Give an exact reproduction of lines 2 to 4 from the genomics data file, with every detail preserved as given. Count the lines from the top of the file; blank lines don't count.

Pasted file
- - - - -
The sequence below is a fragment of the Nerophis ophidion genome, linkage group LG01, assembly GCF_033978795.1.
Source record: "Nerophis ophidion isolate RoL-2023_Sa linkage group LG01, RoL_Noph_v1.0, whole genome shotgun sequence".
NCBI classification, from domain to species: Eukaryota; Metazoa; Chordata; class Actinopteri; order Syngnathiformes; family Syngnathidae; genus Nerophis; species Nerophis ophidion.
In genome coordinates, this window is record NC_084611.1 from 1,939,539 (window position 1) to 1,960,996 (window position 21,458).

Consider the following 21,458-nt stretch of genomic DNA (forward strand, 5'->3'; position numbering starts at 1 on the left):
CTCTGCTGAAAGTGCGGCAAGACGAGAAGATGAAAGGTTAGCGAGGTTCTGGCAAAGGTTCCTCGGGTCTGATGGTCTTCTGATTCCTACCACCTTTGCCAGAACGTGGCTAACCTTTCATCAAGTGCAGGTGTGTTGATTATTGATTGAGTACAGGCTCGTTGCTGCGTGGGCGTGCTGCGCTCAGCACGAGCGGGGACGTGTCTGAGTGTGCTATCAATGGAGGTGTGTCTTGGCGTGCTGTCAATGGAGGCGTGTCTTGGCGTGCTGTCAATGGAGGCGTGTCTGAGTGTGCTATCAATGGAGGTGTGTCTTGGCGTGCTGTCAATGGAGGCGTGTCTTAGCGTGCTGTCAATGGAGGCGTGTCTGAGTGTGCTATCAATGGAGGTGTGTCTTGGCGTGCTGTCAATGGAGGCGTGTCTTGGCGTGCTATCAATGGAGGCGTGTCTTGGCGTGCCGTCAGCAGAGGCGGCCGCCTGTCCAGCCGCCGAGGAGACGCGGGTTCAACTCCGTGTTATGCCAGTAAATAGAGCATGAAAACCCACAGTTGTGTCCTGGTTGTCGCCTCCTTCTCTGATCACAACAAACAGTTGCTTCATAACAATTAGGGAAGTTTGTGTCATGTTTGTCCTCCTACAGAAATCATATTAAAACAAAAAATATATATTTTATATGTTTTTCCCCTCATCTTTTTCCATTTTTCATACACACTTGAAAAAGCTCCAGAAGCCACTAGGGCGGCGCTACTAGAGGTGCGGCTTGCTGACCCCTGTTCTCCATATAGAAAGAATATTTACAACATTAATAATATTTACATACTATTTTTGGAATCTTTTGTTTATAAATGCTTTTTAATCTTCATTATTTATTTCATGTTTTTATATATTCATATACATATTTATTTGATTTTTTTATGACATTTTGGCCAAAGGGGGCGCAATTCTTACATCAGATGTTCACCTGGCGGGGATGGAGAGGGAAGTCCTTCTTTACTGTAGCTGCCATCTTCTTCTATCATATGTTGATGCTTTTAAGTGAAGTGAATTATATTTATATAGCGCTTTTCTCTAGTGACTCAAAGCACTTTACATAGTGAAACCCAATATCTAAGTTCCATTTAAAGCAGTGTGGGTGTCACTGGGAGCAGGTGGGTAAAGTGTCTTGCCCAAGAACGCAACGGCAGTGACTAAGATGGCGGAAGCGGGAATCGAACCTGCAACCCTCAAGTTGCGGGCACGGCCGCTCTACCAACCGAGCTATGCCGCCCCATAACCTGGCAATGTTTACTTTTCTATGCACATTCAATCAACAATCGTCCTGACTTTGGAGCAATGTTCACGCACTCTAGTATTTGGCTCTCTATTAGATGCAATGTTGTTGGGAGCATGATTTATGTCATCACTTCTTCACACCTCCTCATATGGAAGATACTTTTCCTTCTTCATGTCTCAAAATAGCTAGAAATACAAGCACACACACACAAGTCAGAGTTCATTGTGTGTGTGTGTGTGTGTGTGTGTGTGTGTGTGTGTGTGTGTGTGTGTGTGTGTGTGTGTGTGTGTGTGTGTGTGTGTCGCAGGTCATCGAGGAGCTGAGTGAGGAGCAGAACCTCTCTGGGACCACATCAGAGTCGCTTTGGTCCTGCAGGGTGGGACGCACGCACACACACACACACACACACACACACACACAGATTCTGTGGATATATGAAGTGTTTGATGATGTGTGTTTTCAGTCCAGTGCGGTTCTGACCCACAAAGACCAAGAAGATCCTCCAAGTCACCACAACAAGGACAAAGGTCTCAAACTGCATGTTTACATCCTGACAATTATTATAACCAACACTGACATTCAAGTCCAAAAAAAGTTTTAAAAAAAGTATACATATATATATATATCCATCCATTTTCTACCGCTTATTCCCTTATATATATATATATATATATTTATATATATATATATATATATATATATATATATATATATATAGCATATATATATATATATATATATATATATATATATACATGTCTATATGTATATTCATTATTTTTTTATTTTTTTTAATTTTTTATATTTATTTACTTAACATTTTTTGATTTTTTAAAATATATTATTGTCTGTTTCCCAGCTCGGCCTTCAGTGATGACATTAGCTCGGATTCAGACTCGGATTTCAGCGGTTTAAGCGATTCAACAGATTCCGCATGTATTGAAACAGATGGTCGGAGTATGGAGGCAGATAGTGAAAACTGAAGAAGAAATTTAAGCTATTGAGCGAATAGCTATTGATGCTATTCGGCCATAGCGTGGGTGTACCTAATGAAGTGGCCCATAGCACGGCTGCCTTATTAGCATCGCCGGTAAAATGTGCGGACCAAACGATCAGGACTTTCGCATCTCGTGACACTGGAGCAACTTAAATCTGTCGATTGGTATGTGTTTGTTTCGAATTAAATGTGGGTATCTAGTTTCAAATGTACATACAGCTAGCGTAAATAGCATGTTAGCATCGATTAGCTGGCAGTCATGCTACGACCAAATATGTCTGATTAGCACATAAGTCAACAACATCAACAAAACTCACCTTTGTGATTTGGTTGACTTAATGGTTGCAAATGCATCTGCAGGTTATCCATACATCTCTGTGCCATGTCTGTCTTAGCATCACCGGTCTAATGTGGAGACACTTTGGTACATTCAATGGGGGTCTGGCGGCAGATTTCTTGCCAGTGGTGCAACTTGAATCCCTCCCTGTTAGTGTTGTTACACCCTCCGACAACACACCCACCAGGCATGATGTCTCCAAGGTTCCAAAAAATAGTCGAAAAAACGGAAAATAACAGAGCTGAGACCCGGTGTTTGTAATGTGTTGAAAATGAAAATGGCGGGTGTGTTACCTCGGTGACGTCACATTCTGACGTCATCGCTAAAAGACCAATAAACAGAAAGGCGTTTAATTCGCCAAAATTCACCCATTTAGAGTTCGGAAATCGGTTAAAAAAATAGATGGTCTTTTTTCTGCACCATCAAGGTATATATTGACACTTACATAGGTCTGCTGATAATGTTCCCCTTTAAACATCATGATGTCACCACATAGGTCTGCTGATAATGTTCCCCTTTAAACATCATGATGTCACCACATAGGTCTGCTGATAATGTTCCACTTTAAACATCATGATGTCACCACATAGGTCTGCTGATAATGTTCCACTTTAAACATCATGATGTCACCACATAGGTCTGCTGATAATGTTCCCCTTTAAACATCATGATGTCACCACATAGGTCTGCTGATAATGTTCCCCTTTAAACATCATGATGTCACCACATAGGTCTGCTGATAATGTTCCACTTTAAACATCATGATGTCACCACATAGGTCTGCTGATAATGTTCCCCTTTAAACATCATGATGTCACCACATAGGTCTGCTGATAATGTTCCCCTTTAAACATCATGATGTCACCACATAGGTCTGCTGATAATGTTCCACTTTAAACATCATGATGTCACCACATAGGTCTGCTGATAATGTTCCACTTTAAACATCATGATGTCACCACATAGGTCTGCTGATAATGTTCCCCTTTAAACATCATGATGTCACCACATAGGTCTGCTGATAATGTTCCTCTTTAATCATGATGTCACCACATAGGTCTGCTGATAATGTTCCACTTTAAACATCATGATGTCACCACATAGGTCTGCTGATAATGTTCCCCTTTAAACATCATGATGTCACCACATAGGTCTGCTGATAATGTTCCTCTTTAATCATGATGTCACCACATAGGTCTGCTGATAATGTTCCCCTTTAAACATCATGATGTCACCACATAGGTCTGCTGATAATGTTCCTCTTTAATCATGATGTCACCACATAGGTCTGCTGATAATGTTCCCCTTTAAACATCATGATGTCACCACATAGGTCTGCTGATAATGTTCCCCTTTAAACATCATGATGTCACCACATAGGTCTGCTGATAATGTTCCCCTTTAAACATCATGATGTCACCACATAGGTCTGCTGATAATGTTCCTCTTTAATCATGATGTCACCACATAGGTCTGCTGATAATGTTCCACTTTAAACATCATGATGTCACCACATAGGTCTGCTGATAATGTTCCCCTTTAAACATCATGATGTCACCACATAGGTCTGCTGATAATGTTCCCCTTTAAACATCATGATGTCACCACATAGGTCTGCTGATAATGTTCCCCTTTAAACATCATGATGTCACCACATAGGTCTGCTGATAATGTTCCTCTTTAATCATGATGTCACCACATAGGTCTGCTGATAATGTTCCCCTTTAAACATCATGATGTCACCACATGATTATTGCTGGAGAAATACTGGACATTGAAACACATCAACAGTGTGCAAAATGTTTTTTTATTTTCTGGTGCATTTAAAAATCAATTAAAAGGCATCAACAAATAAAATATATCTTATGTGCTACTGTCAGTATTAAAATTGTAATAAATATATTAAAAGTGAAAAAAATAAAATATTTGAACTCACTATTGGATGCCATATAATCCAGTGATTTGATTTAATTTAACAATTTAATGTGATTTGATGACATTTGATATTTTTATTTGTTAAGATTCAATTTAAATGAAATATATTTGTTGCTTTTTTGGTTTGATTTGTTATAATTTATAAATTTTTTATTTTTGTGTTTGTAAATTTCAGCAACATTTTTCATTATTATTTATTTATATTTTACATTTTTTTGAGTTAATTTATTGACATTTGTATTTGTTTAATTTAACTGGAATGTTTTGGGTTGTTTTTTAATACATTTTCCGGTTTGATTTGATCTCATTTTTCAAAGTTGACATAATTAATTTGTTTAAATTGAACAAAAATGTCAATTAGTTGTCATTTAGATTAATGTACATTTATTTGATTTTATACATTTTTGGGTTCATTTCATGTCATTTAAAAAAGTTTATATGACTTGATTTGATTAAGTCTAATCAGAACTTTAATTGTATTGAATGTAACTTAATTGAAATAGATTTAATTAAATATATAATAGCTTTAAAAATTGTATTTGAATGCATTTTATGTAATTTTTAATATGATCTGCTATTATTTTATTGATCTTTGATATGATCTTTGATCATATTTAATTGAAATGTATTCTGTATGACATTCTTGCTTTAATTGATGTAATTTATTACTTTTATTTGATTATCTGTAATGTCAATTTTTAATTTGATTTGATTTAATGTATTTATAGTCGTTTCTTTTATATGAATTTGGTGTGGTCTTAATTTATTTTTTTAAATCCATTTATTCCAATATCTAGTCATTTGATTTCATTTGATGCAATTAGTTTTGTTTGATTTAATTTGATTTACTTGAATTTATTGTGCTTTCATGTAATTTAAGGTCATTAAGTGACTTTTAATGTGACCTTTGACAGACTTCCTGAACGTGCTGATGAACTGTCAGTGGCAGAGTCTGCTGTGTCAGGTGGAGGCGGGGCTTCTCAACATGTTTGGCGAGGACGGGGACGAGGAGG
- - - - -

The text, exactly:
Source record: "Nerophis ophidion isolate RoL-2023_Sa linkage group LG01, RoL_Noph_v1.0, whole genome shotgun sequence".
NCBI classification, from domain to species: Eukaryota; Metazoa; Chordata; class Actinopteri; order Syngnathiformes; family Syngnathidae; genus Nerophis; species Nerophis ophidion.
In genome coordinates, this window is record NC_084611.1 from 1,939,539 (window position 1) to 1,960,996 (window position 21,458).